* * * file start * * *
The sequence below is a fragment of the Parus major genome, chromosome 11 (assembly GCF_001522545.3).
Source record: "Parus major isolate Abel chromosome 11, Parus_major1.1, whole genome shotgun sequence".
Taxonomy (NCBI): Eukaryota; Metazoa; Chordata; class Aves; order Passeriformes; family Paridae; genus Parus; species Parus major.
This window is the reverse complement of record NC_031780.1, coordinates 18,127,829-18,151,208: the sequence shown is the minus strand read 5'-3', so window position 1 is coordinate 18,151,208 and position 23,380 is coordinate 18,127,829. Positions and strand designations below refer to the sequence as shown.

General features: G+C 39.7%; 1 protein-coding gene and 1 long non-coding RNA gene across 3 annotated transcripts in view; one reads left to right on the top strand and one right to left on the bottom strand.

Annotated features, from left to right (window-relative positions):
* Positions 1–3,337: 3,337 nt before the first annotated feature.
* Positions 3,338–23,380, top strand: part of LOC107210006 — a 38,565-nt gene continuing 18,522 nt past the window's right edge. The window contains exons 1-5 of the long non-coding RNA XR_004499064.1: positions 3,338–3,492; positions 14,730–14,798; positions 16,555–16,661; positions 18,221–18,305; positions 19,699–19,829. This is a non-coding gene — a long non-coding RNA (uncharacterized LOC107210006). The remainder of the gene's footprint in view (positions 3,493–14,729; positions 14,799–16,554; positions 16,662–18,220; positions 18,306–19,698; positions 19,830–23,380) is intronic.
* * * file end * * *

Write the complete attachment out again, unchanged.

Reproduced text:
The sequence below is a fragment of the Parus major genome, chromosome 11 (assembly GCF_001522545.3).
Source record: "Parus major isolate Abel chromosome 11, Parus_major1.1, whole genome shotgun sequence".
Taxonomy (NCBI): Eukaryota; Metazoa; Chordata; class Aves; order Passeriformes; family Paridae; genus Parus; species Parus major.
This window is the reverse complement of record NC_031780.1, coordinates 18,127,829-18,151,208: the sequence shown is the minus strand read 5'-3', so window position 1 is coordinate 18,151,208 and position 23,380 is coordinate 18,127,829. Positions and strand designations below refer to the sequence as shown.

General features: G+C 39.7%; 1 protein-coding gene and 1 long non-coding RNA gene across 3 annotated transcripts in view; one reads left to right on the top strand and one right to left on the bottom strand.

Annotated features, from left to right (window-relative positions):
* Positions 1–3,337: 3,337 nt before the first annotated feature.
* Positions 3,338–23,380, top strand: part of LOC107210006 — a 38,565-nt gene continuing 18,522 nt past the window's right edge. The window contains exons 1-5 of the long non-coding RNA XR_004499064.1: positions 3,338–3,492; positions 14,730–14,798; positions 16,555–16,661; positions 18,221–18,305; positions 19,699–19,829. This is a non-coding gene — a long non-coding RNA (uncharacterized LOC107210006). The remainder of the gene's footprint in view (positions 3,493–14,729; positions 14,799–16,554; positions 16,662–18,220; positions 18,306–19,698; positions 19,830–23,380) is intronic.